by Doris von Tettenborn of Bleep 50
I turned 50 last year. I still have not recovered. I spent the previous year trying to get used to the concept by changing my work computer password frequently. CRAZY50, LOVELY50, NOWAY50, STUPID50, HAPPY50, CRAPPY50, FRICKIN50.
It didn’t work.
Why is this milestone so painful? I hate to admit it, but after digging through my heart and soul, I didn’t find anything amazing or unique about my angst. I am not afraid of dying – that still feels like it could be light-years away. I’m embarrassed to say it’s more like “Really? I’m 50? Where did all that time go? I’ve been alive for 50 years and I have nothing to show for it”
Oh, my dreams! I had Multicolor, Feature length, Cineplex worthy dreams. I was going to be a missionary, whacking my way through the green, steaming jungles of Borneo with a huge machete, shooing annoying flies away from my disgusting jungle grub. Sleeping in a tent and peeing in a bucket.
I was going to live on an acreage with a cute white English style cottage; pink roses in a row inside the low stone fence. There would be a carefully tended vegetable garden and a loosely tended, wild flower garden; tall fragrant lilacs, more roses, potentilla, bunches of pink alyssum. Kitties would scamper around the honeysuckle bushes.
I was going to be a writer, but not just a writer. I was going to write beautiful, poetic, lyrical inspirational pieces that would magically inspire people, make them laugh and cry and get off the couch to change their lives. I would write for a living and majestically help out struggling writers who wanted to know where I got all my ideas.
Many years ago, I started down that path, wrote a few things, and even submitted a few pieces. I read Julia Cameron’s “Artist’s Way” and faithfully did all the exercises and months of Morning Pages. To my surprise, the message I got was “you need to paint”.
I thought the message was from the Universe. I thought the Universe would never send me that message without the prerequisite talent. I enrolled in a drawing course at Alberta College of Art and Design. I sucked. I enrolled in a water color painting class at Mt Royal College. I sucked. I enrolled in an acrylics course at Mt Royal. I sucked.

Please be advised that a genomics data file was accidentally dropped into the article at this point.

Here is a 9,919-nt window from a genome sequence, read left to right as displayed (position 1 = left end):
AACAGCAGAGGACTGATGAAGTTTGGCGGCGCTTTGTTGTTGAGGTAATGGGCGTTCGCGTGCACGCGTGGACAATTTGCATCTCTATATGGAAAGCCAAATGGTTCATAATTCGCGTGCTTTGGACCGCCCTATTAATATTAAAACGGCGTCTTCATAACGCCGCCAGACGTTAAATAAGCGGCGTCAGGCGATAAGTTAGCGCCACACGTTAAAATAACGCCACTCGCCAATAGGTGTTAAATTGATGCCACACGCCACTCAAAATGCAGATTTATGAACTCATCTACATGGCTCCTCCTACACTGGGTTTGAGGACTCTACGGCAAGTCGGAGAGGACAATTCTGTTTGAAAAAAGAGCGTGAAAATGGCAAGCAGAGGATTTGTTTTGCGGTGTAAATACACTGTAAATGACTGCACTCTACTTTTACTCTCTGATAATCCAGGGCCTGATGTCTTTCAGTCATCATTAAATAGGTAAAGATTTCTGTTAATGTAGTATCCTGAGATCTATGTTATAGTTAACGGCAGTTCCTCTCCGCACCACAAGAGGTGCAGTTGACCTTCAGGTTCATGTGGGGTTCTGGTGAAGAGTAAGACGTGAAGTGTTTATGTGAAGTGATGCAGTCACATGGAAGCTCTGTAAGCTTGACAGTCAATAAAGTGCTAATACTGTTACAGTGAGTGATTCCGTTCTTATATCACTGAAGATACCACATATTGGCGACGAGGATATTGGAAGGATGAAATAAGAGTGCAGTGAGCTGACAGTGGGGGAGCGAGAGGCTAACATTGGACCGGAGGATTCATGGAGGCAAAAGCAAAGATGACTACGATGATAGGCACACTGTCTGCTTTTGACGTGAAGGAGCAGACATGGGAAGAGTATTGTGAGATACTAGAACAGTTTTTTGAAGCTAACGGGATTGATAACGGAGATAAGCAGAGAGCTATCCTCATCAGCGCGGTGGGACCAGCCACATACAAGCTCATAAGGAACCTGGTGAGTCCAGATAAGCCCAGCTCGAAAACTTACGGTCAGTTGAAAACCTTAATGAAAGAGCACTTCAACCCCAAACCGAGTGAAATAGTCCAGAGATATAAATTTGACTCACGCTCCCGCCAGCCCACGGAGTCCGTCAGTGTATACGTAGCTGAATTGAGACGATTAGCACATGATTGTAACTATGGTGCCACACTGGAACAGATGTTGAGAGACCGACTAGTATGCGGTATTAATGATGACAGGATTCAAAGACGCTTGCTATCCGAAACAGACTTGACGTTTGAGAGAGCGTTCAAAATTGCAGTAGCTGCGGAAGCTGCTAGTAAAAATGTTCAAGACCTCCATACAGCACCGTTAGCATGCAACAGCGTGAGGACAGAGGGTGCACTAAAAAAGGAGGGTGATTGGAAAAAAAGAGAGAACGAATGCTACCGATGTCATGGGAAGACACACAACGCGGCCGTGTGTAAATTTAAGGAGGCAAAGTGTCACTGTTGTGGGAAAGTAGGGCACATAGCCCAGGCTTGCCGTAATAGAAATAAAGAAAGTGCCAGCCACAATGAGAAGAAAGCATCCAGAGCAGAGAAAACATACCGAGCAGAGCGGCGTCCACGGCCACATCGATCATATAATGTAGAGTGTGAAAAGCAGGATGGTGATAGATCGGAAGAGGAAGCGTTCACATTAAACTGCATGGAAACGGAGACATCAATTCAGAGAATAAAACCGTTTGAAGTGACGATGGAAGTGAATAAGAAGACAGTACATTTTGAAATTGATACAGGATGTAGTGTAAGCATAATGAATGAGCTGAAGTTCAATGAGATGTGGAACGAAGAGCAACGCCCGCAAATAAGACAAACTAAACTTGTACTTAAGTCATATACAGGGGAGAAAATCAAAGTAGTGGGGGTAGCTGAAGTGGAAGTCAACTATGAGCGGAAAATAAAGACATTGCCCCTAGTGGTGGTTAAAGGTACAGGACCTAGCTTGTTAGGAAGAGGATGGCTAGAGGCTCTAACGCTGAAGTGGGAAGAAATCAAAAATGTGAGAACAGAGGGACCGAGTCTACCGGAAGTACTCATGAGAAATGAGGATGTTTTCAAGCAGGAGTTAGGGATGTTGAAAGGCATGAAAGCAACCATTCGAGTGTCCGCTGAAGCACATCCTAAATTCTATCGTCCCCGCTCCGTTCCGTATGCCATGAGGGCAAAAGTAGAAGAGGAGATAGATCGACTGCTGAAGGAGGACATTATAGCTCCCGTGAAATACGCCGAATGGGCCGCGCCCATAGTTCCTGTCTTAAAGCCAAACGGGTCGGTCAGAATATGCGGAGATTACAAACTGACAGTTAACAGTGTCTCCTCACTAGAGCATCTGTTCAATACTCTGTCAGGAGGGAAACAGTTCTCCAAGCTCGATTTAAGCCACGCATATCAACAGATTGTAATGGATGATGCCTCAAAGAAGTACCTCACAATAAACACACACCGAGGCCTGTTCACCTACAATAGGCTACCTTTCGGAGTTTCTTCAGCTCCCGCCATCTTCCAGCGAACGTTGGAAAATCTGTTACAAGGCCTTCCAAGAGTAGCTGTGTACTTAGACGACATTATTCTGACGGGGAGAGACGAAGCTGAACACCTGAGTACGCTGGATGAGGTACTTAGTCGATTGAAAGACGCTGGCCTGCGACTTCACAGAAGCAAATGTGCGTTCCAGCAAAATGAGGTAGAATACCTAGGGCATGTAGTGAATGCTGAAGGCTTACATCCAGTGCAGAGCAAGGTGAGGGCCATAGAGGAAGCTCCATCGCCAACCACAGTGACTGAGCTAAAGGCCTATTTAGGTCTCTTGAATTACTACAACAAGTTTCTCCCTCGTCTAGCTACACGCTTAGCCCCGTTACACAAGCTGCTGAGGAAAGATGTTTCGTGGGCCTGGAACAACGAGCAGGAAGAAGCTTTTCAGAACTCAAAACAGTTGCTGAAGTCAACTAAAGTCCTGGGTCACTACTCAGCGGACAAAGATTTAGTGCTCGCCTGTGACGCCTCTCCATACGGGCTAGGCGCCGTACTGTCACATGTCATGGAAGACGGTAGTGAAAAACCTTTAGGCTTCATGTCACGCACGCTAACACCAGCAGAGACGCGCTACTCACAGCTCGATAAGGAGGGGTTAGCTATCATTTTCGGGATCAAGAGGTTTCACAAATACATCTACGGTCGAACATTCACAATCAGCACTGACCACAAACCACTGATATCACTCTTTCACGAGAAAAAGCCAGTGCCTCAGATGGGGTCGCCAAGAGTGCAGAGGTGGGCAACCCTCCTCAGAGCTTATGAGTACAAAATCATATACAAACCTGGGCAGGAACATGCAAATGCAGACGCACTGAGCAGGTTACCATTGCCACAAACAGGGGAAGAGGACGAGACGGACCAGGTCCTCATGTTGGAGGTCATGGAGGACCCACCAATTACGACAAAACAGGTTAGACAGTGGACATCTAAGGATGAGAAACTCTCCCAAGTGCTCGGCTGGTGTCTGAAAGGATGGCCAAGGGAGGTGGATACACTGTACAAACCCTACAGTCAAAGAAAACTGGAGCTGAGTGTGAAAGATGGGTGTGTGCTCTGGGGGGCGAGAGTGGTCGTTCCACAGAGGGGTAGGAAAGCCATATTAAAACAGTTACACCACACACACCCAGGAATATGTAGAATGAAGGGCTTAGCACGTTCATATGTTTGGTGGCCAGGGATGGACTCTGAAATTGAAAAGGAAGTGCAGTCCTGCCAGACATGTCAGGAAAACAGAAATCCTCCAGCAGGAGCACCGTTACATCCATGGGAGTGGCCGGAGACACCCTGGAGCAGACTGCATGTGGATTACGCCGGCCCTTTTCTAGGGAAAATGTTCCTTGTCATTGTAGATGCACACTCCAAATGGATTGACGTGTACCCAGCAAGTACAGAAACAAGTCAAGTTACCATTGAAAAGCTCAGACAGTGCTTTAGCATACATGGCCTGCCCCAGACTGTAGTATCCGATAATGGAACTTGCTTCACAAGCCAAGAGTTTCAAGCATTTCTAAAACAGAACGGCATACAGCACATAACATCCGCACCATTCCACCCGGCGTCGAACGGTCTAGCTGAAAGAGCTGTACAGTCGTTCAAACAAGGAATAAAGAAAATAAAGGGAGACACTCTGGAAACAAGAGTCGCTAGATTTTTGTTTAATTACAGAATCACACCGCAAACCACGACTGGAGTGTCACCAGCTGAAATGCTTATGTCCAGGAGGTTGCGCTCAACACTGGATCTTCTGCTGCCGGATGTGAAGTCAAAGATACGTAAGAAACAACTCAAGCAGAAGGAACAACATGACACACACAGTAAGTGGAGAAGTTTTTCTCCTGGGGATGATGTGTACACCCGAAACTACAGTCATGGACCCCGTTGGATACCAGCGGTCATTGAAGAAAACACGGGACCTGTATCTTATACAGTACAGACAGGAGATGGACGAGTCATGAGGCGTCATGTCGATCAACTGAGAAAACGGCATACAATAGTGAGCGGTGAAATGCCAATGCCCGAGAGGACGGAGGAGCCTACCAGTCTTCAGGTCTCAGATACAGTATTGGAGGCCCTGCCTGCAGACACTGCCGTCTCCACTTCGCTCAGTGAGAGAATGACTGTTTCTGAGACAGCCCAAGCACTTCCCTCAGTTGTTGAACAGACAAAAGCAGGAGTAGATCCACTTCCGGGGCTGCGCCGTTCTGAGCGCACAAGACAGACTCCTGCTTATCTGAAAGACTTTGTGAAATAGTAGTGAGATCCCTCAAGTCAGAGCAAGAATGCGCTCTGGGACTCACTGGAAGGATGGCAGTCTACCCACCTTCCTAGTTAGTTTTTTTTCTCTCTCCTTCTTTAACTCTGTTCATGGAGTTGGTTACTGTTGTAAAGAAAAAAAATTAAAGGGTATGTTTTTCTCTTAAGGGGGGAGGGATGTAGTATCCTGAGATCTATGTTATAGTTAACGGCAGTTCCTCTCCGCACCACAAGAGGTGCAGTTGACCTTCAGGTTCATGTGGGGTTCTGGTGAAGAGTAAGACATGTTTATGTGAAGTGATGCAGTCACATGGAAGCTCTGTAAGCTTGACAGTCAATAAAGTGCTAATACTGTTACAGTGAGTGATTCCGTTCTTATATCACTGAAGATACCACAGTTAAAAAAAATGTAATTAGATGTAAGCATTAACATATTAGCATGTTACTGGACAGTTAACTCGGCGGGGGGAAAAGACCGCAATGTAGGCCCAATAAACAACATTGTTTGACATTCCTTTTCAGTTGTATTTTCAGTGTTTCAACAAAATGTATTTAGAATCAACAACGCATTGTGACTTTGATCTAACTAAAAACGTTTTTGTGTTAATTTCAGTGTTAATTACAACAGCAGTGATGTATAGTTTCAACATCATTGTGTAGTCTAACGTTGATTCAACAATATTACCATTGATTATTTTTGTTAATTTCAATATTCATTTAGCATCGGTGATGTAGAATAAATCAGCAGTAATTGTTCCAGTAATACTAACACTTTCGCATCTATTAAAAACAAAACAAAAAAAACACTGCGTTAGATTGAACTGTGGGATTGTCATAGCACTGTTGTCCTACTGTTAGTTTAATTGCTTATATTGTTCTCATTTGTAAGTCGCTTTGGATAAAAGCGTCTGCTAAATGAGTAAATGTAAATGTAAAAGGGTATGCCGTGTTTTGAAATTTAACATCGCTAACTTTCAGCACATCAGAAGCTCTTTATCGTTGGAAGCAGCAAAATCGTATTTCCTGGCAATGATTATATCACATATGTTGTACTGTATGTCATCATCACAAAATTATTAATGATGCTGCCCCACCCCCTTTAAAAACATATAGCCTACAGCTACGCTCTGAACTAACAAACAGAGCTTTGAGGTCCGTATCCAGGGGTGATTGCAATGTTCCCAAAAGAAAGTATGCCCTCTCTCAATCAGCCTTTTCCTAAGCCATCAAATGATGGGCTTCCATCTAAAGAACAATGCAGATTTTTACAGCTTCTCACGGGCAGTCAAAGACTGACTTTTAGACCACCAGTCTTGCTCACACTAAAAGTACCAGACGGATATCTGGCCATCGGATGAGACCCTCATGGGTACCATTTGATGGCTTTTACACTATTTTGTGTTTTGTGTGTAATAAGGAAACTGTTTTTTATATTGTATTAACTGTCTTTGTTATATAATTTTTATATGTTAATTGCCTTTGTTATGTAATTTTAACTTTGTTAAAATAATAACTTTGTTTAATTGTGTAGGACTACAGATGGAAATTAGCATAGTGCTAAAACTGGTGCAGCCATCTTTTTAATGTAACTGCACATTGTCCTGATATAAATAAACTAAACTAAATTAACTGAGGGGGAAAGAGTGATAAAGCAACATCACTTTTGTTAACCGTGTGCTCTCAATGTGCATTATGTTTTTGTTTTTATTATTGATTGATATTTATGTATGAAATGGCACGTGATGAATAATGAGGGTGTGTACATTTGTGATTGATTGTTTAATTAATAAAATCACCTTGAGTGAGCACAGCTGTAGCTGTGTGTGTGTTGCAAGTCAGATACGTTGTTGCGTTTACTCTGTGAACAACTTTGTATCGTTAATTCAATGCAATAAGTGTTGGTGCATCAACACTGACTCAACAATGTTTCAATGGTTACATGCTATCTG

I had such fun though. I loved having charcoal grit under my fingernails, paint on my face, the smell of the paint, and the thinners, the joy of buying brushes.
But the paintings were awful, so I quit all the classes, and hid my paintings under the stairs behind the Christmas decorations. I simply could not translate the beautiful, joyous pictures in my head down onto the paper or the canvas or even my butt.
My butt doesn’t even look like I imagined it could. I was going to run (or walk) in marathons. I started the training and three months later I did the 5k CIBC “Run for the Cure”. It was wonderful, even though it was snowing. I was pumped, ecstatic to be a part of that crowd, pink bras, pink hair, and pink shoes. It was more like a party than exercise. Then I got sick for several months. I gave up marathons too.
I have dozens (probably hundreds, but I’m not going to admit that) of books on writing, painting, diet, spirituality. I read them; I don’t “do” them. It’s as if I think if I put the books under my pillow at night, I will eventually wake up thin, rich and beautiful, a bestselling author, accomplished painter and a Zen master to boot.